Medicines, when taken as prescribed, can help control bipolar mood swings. Your doctor will vary the amounts and combinations of your medicines according to your symptoms, which Reference type of bipolar disorder you have, and how you respond to the medicines.
Taking medicines during pregnancy for bipolar disorder may increase the risk of birth defects. If you are pregnant or thinking of becoming pregnant, talk to your doctor. You may need to keep taking medicine if your bipolar disorder is severe. Your doctor can help weigh the risks of treatment against the risk of harm to your pregnancy.
Several medicines are used to treat bipolar disorder. It may take time to find the treatment that works best for you. The most common medicines used are:
- Reference Mood stabilizers, such as Reference lithium (Lithobid). Experts believe that lithium may affect certain brain chemicals (Reference neurotransmitters Opens New Window) that cause mood changes. A mood stabilizer and an antipsychotic are recommended as the first medicines for acute manic episodes.
- Anticonvulsants, such as carbamazepine (such as Equetro and Tegretol), divalproex (Depakote), and valproate (Depakene). They are also considered mood stabilizers. Divalproex and valproate are used to treat manic episodes. The anticonvulsant lamotrigine (Lamictal) may be helpful for bipolar depression.
- Reference Antipsychotics, such as aripiprazole (Abilify), olanzapine (Zyprexa), quetiapine (Seroquel), risperidone (Risperdal), and ziprasidone (Geodon). Antipsychotics improve Reference manic episodes. Olanzapine may be used in combination with other medicines.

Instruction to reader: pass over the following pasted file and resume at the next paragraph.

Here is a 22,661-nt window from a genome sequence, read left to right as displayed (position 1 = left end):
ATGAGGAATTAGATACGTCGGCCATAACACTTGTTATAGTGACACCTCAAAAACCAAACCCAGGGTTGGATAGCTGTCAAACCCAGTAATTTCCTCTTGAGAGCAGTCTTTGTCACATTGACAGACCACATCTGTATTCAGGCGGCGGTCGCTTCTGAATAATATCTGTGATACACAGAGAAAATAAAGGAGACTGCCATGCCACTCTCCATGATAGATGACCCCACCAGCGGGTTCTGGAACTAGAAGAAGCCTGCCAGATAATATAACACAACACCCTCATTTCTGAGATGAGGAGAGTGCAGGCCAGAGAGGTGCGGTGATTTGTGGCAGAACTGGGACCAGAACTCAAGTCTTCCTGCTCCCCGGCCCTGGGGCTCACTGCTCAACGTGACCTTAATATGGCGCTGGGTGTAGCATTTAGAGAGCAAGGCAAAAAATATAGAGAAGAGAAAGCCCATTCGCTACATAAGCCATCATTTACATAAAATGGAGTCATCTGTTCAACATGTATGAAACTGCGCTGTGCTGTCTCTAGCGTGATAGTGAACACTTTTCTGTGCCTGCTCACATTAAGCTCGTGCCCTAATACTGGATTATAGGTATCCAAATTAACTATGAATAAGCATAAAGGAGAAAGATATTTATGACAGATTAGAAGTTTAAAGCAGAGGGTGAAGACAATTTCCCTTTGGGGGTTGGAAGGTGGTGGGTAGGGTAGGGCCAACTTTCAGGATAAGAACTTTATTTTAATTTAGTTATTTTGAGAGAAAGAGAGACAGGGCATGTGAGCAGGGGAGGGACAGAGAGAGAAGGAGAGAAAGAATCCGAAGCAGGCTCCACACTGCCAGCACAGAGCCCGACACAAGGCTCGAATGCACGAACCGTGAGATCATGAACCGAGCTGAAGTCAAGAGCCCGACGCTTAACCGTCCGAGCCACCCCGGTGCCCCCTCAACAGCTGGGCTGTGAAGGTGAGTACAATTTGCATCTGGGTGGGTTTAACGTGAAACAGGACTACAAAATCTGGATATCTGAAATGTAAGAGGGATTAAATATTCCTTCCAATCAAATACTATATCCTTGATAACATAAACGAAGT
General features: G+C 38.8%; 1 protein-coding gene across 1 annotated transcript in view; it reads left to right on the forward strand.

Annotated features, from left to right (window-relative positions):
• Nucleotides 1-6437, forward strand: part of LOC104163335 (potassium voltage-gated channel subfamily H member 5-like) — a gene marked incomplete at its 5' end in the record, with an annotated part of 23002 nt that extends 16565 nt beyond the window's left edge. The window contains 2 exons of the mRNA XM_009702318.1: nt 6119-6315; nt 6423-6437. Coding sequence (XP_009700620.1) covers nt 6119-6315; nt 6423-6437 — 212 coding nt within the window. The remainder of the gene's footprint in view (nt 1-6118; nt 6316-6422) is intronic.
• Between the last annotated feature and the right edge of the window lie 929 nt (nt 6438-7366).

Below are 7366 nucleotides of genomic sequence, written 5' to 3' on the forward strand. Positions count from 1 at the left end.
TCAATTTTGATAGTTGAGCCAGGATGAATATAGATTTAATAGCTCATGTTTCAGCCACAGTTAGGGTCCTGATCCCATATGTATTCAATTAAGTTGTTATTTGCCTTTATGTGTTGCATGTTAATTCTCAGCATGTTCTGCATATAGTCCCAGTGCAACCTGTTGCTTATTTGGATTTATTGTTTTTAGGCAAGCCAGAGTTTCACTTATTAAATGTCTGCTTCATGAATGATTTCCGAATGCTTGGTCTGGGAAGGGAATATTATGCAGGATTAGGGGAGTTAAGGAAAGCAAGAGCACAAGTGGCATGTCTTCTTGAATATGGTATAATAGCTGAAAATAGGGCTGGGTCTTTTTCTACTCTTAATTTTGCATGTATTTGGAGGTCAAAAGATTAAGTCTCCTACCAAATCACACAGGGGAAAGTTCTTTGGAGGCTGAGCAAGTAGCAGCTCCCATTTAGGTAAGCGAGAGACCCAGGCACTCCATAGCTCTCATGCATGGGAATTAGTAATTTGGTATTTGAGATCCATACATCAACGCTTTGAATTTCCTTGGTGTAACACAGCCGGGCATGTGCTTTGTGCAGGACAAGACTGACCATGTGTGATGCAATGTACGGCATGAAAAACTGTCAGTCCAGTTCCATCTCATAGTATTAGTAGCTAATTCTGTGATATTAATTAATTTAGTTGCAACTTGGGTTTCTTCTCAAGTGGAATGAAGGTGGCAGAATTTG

- Reference Benzodiazepines Opens New Window, such as diazepam (Valium). These may be used instead of antipsychotics or as an additional medicine during a manic phase.
Medicines and your lifestyle
When you and your doctor are discussing your medicines, think about whether your lifestyle allows you to take medicines on time every day. A medicine you only take once a day may work best for you if you have a hard time remembering to take your medicines.
During your doctor's appointment, ask about:
- The side effects of each medicine.
- How often you will need to take the medicines.
- How the medicines may interact with other medicines you are taking.
- Whether it's important to take the medicines at the same time every day.
You'll need to check in with your doctor regularly when taking medicines for bipolar disorder.
If you are prescribed carbamazepine, lithium, or valproate, you will need Reference regular blood tests to monitor the amount of medicine in your blood. Reference Too much lithium in your bloodstream may lead to serious side effects. Blood tests can also help show how medicines are affecting your liver, kidneys, and thyroid gland or to measure the number of blood cells in your body.
The use of Reference antidepressants alone has been linked to an increase in manic episodes. Antidepressant treatment needs to be monitored closely to avoid causing a manic episode.
The U.S. Food and Drug Administration (FDA) has issued an Reference advisory on antidepressant and anticonvulsant medicines and the risk of suicide. The FDA does not recommend that people stop using these medicines. Instead, a person taking antidepressants should be watched for Reference warning signs of suicide, such as threatening to harm himself or herself and being preoccupied with death or suicide. This is especially important at the beginning of treatment or when doses are changed.
|By:||Reference Healthwise Staff||Last Revised: Reference July 26, 2012|
|Medical Review:||Reference Patrice Burgess, MD - Family Medicine
Reference Lisa S. Weinstock, MD - Psychiatry